3rd, I would suggest the color (his spelling) series on Mentalism written by Max Maven. Recently, it has been released as a hardcover book known as PRISM! Although a foundation of Mentalism is required for this particular work, it provides the perfect balance between REALLY strong material and Terrific Advice as to the correct mindset of a Mentalist! DON'T underestimate this book! It is, with all due respect, the best Phil G. has ever written. (And he is a tremendously creative individual!)

Now you need a book by one of my Fav. people on the planet... Go out and buy THE AMAZING WORLD of Kreskin. Clearly no effects are explained here but the information between the lines can only be obtained from this book! Kreskin is one of my idols and his work even today keeps Mentalism the Art that I think it should be!

Finally, Dunninger's Secrets! Similar in style to the Kreskin book above, it is a must read for anyone who needs to know what being a Mentalist is all about!!

Those are my top five Mentalism books. Several others should be considered (Al Koran, Lee Earle, Cassidy, etc.) but all you really need are the ones I've mentioned.
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Postby Ted M » 11/26/09 02:10 PM

Whatever else you choose to do, obtain and study Verbal Control: A Treatise on the Under-explored Art of Equivoque by Phil Goldstein/Max Maven. Equivoque is a foundational tool for the mentalist, so you will find never-ending applications for the practical techniques described here.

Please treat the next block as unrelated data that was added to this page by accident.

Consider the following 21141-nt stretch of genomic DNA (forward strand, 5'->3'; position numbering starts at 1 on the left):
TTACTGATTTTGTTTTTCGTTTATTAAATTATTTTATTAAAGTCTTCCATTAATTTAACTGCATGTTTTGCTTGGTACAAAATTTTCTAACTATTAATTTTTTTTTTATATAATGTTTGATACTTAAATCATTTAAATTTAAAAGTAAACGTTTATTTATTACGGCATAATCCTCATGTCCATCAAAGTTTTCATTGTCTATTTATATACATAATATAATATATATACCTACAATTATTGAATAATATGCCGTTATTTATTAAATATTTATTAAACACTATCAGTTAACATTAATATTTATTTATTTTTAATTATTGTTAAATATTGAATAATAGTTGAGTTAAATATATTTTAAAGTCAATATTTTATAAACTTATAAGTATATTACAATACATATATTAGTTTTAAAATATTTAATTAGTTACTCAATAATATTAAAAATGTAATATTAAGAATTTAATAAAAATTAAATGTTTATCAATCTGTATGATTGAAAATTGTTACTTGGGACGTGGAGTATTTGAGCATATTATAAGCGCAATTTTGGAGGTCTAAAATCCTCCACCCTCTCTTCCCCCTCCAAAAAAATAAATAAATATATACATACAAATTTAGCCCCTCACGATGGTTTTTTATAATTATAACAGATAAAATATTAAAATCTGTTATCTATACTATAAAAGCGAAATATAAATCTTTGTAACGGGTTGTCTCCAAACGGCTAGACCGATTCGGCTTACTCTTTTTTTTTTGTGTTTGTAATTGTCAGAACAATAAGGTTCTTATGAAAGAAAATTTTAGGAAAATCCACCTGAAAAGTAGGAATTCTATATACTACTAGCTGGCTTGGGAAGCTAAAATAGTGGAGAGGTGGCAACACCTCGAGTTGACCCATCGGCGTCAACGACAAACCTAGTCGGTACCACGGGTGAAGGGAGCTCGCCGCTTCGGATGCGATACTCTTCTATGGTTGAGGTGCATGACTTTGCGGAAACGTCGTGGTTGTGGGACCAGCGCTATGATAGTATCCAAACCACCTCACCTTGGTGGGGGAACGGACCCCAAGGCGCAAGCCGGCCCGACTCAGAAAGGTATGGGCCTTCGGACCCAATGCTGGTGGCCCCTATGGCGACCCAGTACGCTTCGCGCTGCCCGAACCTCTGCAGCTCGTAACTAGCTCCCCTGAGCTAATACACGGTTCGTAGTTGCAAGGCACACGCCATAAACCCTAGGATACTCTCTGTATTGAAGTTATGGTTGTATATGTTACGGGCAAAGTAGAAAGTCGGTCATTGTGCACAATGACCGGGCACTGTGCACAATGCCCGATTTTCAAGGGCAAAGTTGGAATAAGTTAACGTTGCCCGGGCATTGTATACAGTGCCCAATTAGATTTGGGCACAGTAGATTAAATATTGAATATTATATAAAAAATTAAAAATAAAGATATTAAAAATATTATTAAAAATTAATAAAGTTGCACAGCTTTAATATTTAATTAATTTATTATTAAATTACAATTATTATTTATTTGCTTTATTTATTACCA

It's $5 at H&R Magic Books:

http://www.magicbookshop.com/product_in ... ts_id=1097

You're welcome.
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Postby Dick Christian » 11/27/09 12:41 PM

While the works of Corinda, Annemann and Maven others have mentioned should certainly be on any serious mentalist's reading list they are probably not the ones that should be at the top of the list. The list suggested by one of the top mentalists, Bob Cassidy, can be found in his "The Thirty-Nine Steps: A Mentalist's Library of Essential Works" which is part of his larger "Fundamentals, A Guidebook to Professional Mentalism" which is available from www.Lybrary.com. "The Thirty-Nine Steps" extract is available FOR FREE from the same source.

As an "anonymous" poster suggested earlier, I would add the Marvin Kaye book to Cassidy's list.
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Postby Mark.Lewis » 11/27/09 02:12 PM

You know I think the work by Karl Fulves on mentalism deserves a place somewhere. I have always been a great believer in beginner's books. That is often where the most practical stuff lies. The more advanced a book often the more twaddle there is in it.
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Postby Dick Christian » 11/28/09 07:55 AM

Fulves' "Self Working Mental Magic" is, as Mark suggests, another beginnier book that certainly deserves to be added to the list. In addition Fulves created or contributed to a number of mental effects, including book tests, that appeared in other sources.

I'm sure that if Cassidy were to update his list he would add Banachek's "Psychological Subtleties 2 and 3," but they were written long after he published "The Thirty-Nine Steps."
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Postby Mark.Lewis » 11/28/09 08:18 AM

Karl Fulves also had a book on number magic which could well be classified as mentalism. Incidentally I havc never believed in the daft concept of "mental magic" being in a different classification from "mentalism". Mentalism is bloody mentalism and has been for the last 150 years or so until all the daft people from the Psychic Entertainers Association came along and decided to call it something else.